The Benefits of Exercise During CLL Treatment

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Topics include: Living Well

What are the benefits of exercise for CLL patients—even during treatment?  Andrew Schorr, Patient Power founder, poses this question to an expert panel, including Dr. Michael Keating, Dr. Wenli Liu and Dr. Nicole Lamanna. The panelists discuss the positive benefits of exercise on the mind and body and the importance of balance between exertion and rest.

Provided by CLL Global Research Foundation, which received support from AbbVie Inc., Genentech Inc., Gilead Sciences, Pharmacyclics, Inc., Teva Pharmaceuticals and TG Therapeutics. In partnership with The University of Texas MD Anderson Cancer Center.

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Transcript

Please remember the opinions expressed on Patient Power are not necessarily the views of our sponsors, contributors, partners or Patient Power. Our discussions are not a substitute for seeking medical advice or care from your own doctor. That’s how you’ll get care that’s most appropriate for you. 

Andrew Schorr:

So I’m going to ask you guys about it, but what’s the evidence about the benefit of exercise, even while you’re going through active treatment? 

Dr. Liu: 

The fitness is very, very important in terms of making you feel capable. So your physical ability definitely gives you a certain sense of ability, makes you feel that I’m capable to do certain things. So let’s see if you used to climbing three flights of stairs, it doesn’t even phase you. If you barely climb half a flight, you already cannot continue. So that’s really a big hit on your confidence. And the design is to, even during the treatment, the best way is to maintain. Definitely, there is a balance how much you spend on your energy and how much you reserve. 

There’s definitely a balance there. So the interval of the treatment, it is designed for you to recover. You mentioned two days and three days after treatment, that’s the worst.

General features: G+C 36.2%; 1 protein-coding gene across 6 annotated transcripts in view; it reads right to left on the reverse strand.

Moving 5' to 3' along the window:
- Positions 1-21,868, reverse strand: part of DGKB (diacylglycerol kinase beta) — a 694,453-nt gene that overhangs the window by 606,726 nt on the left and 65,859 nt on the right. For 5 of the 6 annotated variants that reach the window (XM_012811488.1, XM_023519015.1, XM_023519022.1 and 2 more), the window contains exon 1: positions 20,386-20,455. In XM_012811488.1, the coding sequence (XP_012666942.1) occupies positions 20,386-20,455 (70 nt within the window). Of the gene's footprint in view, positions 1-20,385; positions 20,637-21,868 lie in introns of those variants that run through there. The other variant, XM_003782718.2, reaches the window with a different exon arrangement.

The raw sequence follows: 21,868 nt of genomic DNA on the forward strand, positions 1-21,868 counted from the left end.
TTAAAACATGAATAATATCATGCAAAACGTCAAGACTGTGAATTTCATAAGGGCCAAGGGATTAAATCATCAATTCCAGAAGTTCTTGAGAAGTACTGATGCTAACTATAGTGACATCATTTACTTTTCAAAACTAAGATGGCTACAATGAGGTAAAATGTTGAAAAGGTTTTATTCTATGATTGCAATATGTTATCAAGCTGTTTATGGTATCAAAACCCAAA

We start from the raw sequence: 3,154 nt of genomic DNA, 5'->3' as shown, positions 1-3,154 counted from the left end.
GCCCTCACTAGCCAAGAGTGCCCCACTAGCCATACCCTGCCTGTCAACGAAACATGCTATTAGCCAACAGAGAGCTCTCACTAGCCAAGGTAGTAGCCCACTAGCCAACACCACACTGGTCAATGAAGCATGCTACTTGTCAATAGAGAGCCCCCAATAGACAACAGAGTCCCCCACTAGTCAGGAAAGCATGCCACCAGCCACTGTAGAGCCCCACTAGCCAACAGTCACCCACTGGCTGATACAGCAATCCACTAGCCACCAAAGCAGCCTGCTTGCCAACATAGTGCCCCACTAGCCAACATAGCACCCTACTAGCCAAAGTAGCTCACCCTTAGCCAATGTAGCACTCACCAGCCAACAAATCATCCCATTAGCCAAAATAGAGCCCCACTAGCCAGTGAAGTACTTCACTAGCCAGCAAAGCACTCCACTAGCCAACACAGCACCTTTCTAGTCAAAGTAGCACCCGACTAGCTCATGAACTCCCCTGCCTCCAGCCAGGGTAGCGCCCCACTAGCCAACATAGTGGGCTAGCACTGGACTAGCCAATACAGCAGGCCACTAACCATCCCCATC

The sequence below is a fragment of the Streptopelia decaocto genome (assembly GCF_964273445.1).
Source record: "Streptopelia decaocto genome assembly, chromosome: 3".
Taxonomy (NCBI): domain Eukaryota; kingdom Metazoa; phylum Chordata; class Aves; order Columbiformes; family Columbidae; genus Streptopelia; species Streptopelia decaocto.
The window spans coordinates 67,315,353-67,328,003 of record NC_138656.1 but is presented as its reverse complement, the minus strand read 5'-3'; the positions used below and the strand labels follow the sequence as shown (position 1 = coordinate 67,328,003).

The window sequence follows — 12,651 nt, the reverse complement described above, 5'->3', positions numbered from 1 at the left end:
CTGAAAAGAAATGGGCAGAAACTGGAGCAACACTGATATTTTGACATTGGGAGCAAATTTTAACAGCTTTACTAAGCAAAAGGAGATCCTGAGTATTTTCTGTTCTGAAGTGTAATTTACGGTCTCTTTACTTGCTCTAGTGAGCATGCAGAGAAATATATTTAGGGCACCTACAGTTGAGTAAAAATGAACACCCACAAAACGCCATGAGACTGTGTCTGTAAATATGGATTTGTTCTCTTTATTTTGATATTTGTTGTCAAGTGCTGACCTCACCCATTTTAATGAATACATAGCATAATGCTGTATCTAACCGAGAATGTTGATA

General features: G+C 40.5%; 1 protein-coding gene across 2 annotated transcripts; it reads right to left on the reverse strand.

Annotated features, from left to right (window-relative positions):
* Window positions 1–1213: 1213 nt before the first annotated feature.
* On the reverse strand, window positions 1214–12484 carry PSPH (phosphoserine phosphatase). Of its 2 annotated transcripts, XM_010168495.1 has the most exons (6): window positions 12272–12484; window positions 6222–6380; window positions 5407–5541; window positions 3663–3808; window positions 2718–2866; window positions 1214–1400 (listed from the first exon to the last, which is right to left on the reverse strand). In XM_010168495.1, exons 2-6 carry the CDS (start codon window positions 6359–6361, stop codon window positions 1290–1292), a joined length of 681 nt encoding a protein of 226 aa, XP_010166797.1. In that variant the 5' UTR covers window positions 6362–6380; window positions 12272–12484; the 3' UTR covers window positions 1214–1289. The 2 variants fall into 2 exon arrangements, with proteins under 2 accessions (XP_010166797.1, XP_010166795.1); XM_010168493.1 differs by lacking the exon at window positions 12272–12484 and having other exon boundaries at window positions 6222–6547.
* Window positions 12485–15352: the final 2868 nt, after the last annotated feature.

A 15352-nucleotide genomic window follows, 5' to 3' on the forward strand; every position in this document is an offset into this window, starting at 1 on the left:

You may take more rests, short naps. Make sure you’re hydrated. Try the best to get the nutrition in. Once you recover, the physical activity needs to bump up. And based on your goal of your weight, whether you do need to lose weight, or you need to maintain, you need to gain, the exercise could be different. You focus on more resistance exercise, if you really try to gain weight and gain muscle. And if really try to lose weight, especially fatty tissue, some of the cardio exercise such as walking, jogging probably is needed.

Andrew Schorr:

Okay. Through FCR, I don’t know if you did, I continued to exercise. And it was great for here.

Dr. Lamanna:      

And remember, exercise stimulates endorphins and cytokines and natural things that help you. People who exercise feel better, whether you have CLL or are on treatment or not. If you’re taking care of your body, you have more energy, your ability to do more, your daily activities; you can climb a full flight of steps, things like that. 

Some things are common sense. But remember, we all don’t have common sense, that’s the problem. I’ll speak for myself, I guess. But it’s true. So you have to think about that. So just like with the foods we were talking about, obviously, if you’re eating fried foods, common sense is common. If you’re taking care of your body, this will help go along the way whether you have CLL, diabetes, hypertension, high blood—whatever the case may be, you’re taking better care of yourself. That does mean that your body is able to do some things. When we evaluated what types of treatments the artfulness that you were talking about of CLL, some of it might be based on how you are.

And Michael might say maybe not, maybe yes. It depends. But part of that also is what your other medical problems and how you are physically during the day. And so that is very important. We’re not undermining this at all. But you’ve got to take some common sense here. So exercise is very important. The supplements, as I said, it’s issues that we’re just wanting to make sure you’re not harming yourself.

It’s not that we’re against supplements, but we want to know about them, and that’s very important. 

Dr. Keating:         

The only thing that I’d like to add to that is there’s, quite often, a caregiver that’s with us. And if you’re going to walk, why don’t you walk with your caregiver, because I’ve personally found that it’s the best way to communicate. Just going along there. There’s nothing else happening. You’re talking to each other, etc. And it establishes a better relationship rather than just walking by yourself or hopping on a damn machine and getting worn down.

Please remember the opinions expressed on Patient Power are not necessarily the views of our sponsors, contributors, partners or Patient Power. Our discussions are not a substitute for seeking medical advice or care from your own doctor. That’s how you’ll get care that’s most appropriate for you. 

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Page last updated on July 20, 2017